Architecture: Navi and RDNA
We've been hearing the moniker "Navi" for years now, and AMD threw another one at us this Computex, "RDNA", so let us demystify the two first. "Navi" is the codename for the family of silicon the GPU is based on. RDNA is a new architecture introduced by AMD to succeed Graphics Core Next (GCN). It prescribes the GPU's component hierarchy and, more importantly, its main number-crunching machinery, the compute units.
Another example of this distinction would be "Vega". Vega 10, Vega 20, and Vega 12 are pieces of silicon from the same family, while the GPU follows the 5th generation Graphics Core Next architecture governing even its compute units. Over many years, AMD made incremental updates to GCN, but this time, it claims that RDNA is sufficiently different from GCN to not be considered a new version, but rather a new hardware component that brings with it massive IPC gains over the previous generation.
The Radeon RX 5700 series is built around "Navi 10," an elegant little piece of silicon engineered on the 7 nm process at TSMC with 10.3 billion transistors crammed into a die measuring just 251 mm². The chip features a PCI-Express 4.0 x16 bus interface and a 256-bit wide GDDR6 memory interface. Infinity Fabric, which debuted on AMD's Ryzen CPUs, is extensively used as an on-die interconnect linking the various major components.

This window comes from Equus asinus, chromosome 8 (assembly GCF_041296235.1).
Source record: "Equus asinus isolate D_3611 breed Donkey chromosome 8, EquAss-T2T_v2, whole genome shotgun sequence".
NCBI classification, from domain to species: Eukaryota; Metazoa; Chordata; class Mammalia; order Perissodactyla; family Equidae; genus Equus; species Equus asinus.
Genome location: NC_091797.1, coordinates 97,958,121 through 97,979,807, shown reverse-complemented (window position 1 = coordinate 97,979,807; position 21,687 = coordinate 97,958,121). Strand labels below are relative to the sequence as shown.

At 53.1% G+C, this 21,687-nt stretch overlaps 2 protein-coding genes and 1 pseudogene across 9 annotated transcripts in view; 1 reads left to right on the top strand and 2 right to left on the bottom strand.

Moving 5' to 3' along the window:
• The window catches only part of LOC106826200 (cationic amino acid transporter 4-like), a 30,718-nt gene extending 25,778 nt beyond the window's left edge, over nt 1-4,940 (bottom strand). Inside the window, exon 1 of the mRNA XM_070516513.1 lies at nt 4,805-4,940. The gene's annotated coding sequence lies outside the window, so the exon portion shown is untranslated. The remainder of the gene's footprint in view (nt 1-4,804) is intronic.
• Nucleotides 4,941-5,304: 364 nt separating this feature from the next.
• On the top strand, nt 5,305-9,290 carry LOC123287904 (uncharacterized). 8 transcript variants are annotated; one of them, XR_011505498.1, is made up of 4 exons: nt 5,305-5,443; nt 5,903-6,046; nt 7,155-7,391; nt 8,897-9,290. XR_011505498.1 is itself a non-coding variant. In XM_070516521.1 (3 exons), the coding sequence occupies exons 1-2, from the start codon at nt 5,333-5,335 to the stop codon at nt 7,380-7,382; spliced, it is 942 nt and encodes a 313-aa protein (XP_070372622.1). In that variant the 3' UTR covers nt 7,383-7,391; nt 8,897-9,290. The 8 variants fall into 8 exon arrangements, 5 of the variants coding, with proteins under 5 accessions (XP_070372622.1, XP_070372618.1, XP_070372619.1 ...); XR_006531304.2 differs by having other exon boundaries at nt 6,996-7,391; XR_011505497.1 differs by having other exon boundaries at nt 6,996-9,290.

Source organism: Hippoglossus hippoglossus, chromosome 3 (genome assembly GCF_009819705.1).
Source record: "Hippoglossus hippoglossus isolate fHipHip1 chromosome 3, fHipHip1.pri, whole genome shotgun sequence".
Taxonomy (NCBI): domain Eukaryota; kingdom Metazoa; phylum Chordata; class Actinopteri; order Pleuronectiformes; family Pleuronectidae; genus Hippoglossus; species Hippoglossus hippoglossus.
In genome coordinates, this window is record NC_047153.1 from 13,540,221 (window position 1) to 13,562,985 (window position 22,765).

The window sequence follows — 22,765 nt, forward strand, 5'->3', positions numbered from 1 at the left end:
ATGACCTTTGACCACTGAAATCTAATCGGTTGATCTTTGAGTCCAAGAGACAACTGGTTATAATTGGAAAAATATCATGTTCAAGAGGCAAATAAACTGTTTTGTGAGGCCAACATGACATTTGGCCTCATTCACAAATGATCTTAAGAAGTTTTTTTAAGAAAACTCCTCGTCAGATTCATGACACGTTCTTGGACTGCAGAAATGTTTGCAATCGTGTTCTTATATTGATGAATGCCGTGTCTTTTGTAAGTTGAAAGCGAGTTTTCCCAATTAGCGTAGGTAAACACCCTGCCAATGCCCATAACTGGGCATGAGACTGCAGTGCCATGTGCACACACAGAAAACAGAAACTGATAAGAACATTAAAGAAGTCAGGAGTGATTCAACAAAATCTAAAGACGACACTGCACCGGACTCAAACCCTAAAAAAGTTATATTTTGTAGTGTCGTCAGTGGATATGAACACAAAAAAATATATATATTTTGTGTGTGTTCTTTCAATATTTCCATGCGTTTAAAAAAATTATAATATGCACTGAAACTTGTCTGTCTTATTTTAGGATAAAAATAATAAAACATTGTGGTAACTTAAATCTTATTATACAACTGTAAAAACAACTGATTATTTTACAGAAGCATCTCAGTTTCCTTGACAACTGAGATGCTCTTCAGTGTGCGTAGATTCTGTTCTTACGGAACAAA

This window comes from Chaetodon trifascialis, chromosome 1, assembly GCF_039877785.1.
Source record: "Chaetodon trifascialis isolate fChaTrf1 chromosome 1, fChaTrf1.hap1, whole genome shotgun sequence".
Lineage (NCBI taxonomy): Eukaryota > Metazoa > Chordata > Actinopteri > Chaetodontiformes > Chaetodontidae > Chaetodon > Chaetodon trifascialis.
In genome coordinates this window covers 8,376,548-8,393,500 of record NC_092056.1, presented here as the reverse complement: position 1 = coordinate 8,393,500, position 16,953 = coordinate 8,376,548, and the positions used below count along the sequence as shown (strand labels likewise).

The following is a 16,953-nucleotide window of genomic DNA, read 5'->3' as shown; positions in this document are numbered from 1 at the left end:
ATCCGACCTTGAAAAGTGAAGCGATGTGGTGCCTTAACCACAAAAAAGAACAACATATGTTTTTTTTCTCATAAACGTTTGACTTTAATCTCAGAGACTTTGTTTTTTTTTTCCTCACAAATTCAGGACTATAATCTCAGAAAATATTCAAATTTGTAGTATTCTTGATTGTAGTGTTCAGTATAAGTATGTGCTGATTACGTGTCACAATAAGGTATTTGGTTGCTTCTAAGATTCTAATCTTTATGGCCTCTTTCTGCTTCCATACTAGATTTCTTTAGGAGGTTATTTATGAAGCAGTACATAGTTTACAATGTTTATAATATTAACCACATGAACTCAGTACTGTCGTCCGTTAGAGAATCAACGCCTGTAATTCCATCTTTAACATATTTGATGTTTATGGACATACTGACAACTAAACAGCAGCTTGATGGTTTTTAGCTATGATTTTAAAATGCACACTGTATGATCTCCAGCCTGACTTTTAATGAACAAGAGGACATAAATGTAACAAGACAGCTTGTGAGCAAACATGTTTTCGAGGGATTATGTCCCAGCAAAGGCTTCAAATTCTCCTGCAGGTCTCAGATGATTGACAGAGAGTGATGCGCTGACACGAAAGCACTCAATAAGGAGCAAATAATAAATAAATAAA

The bulk of AMD's engineering effort with RDNA has been to increase the number of dedicated resources to avoid starvation by fewer components waiting for access to a resource. The "Navi 10" silicon has two Shader Engines sharing a centralized Command Processor that distributes workloads, a Geometry Processor, and ACEs (asynchronous compute engines).
Each Shader Engine is further divided into two Graphics Engines. A graphics engine shares render backends, a Rasterizer, and a Prim Unit among five Workgroup Processors. This is where the core of RDNA begins. AMD figured it could merge two compute units (CUs) to share schedulers, scalar units, a data-share, instruction and data caches, and TMUs. The Workgroup Processor, or "dual-compute unit" as shown in the architecture block diagram, is for all intents and purposes indivisible, in that individual CUs cannot be disabled.
An RDNA compute unit packs 64 stream processors for vector operations and double the number of scalar units for localized serial processing. The stream processors in a CU are split into groups of two, each equipped with a scalar unit. According to AMD, this greatly reduces latency and improves the overall IPC of the compute unit. It also more efficiently utilizes local caches.